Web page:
Wildlife wonder – White cedar trees
As I look out from my balcony, I usually focus on the beautiful sea views in front of me. However, at the moment I am also aware of the various trees around me on the hillsides, particularly as many are currently in flower. There are numerous patches of white blossom across the neighbouring hills from these beautiful cedar trees, which are also directly opposite the house and seem to be very common in this area.
The flowers are white or pink and are made of five long parts that form a trumpet shape. The trees flower between March and July and seem to be in full blossom at the moment. However the flowers are also falling and so the road up to the house, as well as many other roads, have patches of white on them were they are covered in fallen flowers.
The white cedar has numerous names such as Roble blanco, pink manjack, pink trumpet tree and whitewood. It is a deciduous tree that can grow to about 18 metres and it is native to the Caribbean. The wood is used for timber because it is strong and lightweight and has various uses such as construction work, flooring and boat building.
Grenadian gifts - Duquesne Bay
This beautiful, secluded bay is about 6 miles away and so it is within easy reach of the retreat house. The bay is situated on the west side of the island and so the water is calmer than at Bathway beach. When we visited, it was very quiet, with only a few children playing in the water at the other end of the beach.
There were a few fishing boats moored nearby and we were told that the fisherman travel about 30 miles out to sea to catch various fish, such as snapper and kingfish. There must have been quite a few fish even in the shallow water because we watched various sea birds flying overhead and then plummeting into the water, to dive for fish. This aerobatic show was an extra bonus to watch, as we swam in the warm, clear sea.
The name ‘Duquesne’ was given to the local Carib chief by the French, when they landed at the bay in the seventeenth century. The name derives from the French for oak tree, so I wonder whether the chief reminded the French of a strong, oak tree. Sadly however, the chief, along with his people, were killed by the French who destroyed the local Carib village.
At the furthest point of the bay, is a collection of rocks which is one of the sites for ‘petroglyphs.’ These ancient carvings in the rocks, shown below, date back to 900-1400AD and were created by the indigenous people of Grenada. Archaeologists use the general name of ‘Amerindian’ to describe these indigenous populations which were initially the Arawaks and then the Caribs. It is unclear which of these groups created the carvings but it is thought that they represent ancient mythology and seem to show the faces of people and monkeys. It is amazing to still be able to see such ancient carvings so clearly in the rocks. It is also good to know that despite the French and English invasions and the decimation of those who created them, that these stones live on as a testimony to the indigenous people of Grenada.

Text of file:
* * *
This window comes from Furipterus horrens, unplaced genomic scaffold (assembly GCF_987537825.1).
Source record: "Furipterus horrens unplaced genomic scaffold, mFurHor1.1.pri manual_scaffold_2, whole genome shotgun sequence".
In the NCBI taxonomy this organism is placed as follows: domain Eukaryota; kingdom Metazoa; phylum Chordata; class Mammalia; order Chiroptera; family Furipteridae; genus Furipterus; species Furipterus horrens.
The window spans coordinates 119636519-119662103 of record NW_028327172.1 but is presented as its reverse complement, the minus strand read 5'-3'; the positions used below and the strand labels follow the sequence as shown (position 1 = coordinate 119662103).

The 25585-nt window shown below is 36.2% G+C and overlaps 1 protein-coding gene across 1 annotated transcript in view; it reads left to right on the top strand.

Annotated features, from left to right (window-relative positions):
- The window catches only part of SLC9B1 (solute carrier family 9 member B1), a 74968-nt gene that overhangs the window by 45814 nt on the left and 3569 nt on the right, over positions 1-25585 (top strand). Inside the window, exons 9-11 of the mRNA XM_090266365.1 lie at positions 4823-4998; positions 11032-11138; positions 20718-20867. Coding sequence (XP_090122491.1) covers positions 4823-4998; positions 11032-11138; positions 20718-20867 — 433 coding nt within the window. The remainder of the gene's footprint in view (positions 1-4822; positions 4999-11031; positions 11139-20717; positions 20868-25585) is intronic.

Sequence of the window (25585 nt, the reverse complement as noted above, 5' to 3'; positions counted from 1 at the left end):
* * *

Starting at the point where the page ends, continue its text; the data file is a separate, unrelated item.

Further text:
Reflections from the Retreat
My guests have now returned back to the UK, but their help to decorate the library has inspired me to continue to focus on this room. We are looking at options for the shelving and while we finalise that, I have started cataloguing the many books that we have here. My brother was a librarian and so he was able to give me some useful advice as to how to do this. He introduced me to the ‘Dewey Decimal Classification’ system which gives every book a number. By coding each book in this way, and then putting them in number order, it ensures that books of the same subject are shelved together. I have also discovered a great library website which records the details of each book and creates an online list of all the books we have, complete with an image of the book cover and a brief description. This will be a useful system to use in order to keep track of books, when people wish to borrow them.
We have books on a wide variety of topics; some that have had a significant impact on our lives, some picked up in charity shops and many donated by friends. We have children’s educational books, beautifully illustrated, large coffee table books, fictional books of all sorts of genres from science fiction to romance and a wide selection of non-fiction books on the natural world, art, medicine, philosophy, faith, sport and so the list goes on.
As I slowly categorise and record each one, there are many that catch my eye and I look forward to being able to read them in the future. I also wonder who else might enjoy them. It will be interesting to see how the library is used in the future, both by guests and by people who live on the island.
There is something about books that has always appealed to me; a good novel can transport me to another time or place or give me a sense of what it is like living a life that is very different to my own. I can also recall significant books that have been key milestones in my spiritual journey and have inspired me or challenged and shaped my worldview. The American writer, Sidney Sheldon said, ‘Libraries store the energy that fuels the imagination. They open up windows to the world and inspire us to explore and achieve, and contribute to improving our quality of life.’ I hope that our little library here will offer people something of that life changing energy to explore, achieve and to be inspired.